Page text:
How to Assemble HeslyBarrier?
Brief Info of Hesly Defensive Barrier
The HESLY Defensive Barrier is a modern gabion used for flood control and military fortification. It is made of a collapsible wire mesh container and heavy duty fabric liner, and used as a temporary to semi-permanent dike or barrier against blast or small-arms. One of the less heralded life- and labor-saving devices of war, it is used on nearly every United States Military base in Iraq as well as on NATO bases in Afghanistan.
Originally designed for use on beaches and marshes for erosion and flood control, this gabion barrier quickly became a popular security device in the 1990s.
Assembling the Defensive Barrier entails unfolding it and (if available) using a front end loader to fill it with sand, dirt or gravel. The placement of the barrier is generally very similar to the placement of a sandbag barrier or earth berm except that room must generally be allowed for the equipment used to fill the barrier. The main advantage of Military Barrier, strongly contributing to their popularity with troops and flood fighters, is the quick and easy setup. Previously, people had to fill sandbags, a slow undertaking, with one worker filling about 20 sandbags per hour. Workers using Military Barrier and a front end loader can do ten times the work of those using sandbags.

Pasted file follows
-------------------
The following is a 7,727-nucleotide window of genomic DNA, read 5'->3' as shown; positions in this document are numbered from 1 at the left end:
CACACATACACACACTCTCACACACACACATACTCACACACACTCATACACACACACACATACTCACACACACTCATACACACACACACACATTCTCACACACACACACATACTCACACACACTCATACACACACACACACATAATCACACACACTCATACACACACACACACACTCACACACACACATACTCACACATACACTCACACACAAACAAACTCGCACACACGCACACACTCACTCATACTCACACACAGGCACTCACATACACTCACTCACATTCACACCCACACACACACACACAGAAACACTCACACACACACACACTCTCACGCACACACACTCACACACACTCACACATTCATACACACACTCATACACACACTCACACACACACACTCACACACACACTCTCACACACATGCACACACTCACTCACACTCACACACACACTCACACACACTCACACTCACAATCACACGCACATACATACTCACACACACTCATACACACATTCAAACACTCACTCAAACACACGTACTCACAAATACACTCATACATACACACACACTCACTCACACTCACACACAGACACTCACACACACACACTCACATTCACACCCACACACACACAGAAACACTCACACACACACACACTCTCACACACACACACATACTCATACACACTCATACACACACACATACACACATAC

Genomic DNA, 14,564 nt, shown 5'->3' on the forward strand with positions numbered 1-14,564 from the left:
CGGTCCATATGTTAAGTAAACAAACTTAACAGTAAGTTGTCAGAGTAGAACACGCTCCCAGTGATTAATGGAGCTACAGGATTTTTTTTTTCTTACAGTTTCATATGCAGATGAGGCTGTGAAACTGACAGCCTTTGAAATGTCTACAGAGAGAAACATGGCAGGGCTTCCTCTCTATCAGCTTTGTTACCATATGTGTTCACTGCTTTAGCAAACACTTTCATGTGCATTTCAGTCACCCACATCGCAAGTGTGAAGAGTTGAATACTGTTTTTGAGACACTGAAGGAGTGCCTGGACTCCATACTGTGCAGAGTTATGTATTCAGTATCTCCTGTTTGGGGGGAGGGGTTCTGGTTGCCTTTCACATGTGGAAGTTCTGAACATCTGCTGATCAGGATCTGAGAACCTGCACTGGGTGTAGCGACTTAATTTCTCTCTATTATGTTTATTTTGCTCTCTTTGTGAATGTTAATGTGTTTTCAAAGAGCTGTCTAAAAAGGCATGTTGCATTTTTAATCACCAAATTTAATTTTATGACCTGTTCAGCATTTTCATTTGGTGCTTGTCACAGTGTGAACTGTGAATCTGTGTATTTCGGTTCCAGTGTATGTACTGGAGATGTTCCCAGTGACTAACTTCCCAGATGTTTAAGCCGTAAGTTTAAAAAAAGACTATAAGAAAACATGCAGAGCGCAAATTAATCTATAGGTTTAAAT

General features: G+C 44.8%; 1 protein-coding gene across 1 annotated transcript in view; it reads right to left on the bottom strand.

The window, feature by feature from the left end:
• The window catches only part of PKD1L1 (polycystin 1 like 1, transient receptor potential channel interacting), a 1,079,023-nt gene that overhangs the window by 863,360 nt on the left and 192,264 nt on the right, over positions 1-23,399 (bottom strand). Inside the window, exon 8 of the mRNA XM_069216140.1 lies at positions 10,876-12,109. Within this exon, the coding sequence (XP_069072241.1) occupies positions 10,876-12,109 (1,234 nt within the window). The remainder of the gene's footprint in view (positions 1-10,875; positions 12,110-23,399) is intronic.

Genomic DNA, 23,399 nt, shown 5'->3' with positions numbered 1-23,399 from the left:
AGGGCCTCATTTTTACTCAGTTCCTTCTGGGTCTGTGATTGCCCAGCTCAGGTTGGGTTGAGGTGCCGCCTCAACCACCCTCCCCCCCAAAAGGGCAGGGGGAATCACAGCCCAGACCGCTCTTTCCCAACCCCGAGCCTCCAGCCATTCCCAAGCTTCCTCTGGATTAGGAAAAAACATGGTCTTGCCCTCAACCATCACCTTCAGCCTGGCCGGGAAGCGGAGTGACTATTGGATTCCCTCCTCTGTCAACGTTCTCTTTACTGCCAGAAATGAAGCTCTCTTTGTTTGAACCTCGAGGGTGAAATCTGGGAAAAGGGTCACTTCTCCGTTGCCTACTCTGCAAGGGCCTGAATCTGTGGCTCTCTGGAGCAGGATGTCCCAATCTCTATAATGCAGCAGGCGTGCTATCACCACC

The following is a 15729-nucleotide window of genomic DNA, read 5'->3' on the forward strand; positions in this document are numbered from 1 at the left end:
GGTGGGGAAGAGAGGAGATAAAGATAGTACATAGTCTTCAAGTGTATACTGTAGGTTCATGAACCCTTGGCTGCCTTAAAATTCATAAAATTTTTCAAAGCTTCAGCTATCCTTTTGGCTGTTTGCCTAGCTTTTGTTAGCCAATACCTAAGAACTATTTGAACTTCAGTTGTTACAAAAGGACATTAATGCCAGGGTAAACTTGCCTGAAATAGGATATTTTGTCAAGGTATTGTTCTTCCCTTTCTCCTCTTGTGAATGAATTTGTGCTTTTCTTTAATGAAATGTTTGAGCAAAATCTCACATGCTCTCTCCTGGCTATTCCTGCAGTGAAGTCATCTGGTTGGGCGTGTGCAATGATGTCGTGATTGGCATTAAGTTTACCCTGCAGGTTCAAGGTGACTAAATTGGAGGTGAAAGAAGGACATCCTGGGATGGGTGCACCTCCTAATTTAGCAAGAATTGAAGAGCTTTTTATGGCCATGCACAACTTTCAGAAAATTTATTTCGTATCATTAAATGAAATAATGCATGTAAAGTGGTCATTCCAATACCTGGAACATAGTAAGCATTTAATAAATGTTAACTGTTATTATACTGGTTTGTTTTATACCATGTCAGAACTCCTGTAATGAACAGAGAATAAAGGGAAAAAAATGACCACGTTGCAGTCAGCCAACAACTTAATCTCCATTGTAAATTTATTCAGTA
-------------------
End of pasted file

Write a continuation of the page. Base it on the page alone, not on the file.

The HeslyBarrier come in a variety of sizes. Most of the barriers can also be stacked, and they are shipped collapsed in compact sets. Example dimensions of typical configurations are 4'6"x 3'6"x 32'(1.4m x 1.1m x 9.8m) to 7'x 5'x 100'(2.1m x 1.5m x 30m).
A new system of Hesly Barrier developed specially for military use is deployed from a container, which is dragged along the line of ground where the barrier is to be formed, unfolding up to several hundred meters of barrier in minutes, ready for filling with soil by a backhoe.
Filled with sand, 60 centimetres (24 inches) of barrier thickness will stop rifle bullets and shell fragments. It takes 1.5 metres (five feet) of thickness to prevent penetration by a rocket propelled grenade round. Approximately 1.2 metres (four feet) of thickness provides protection against most car bombs.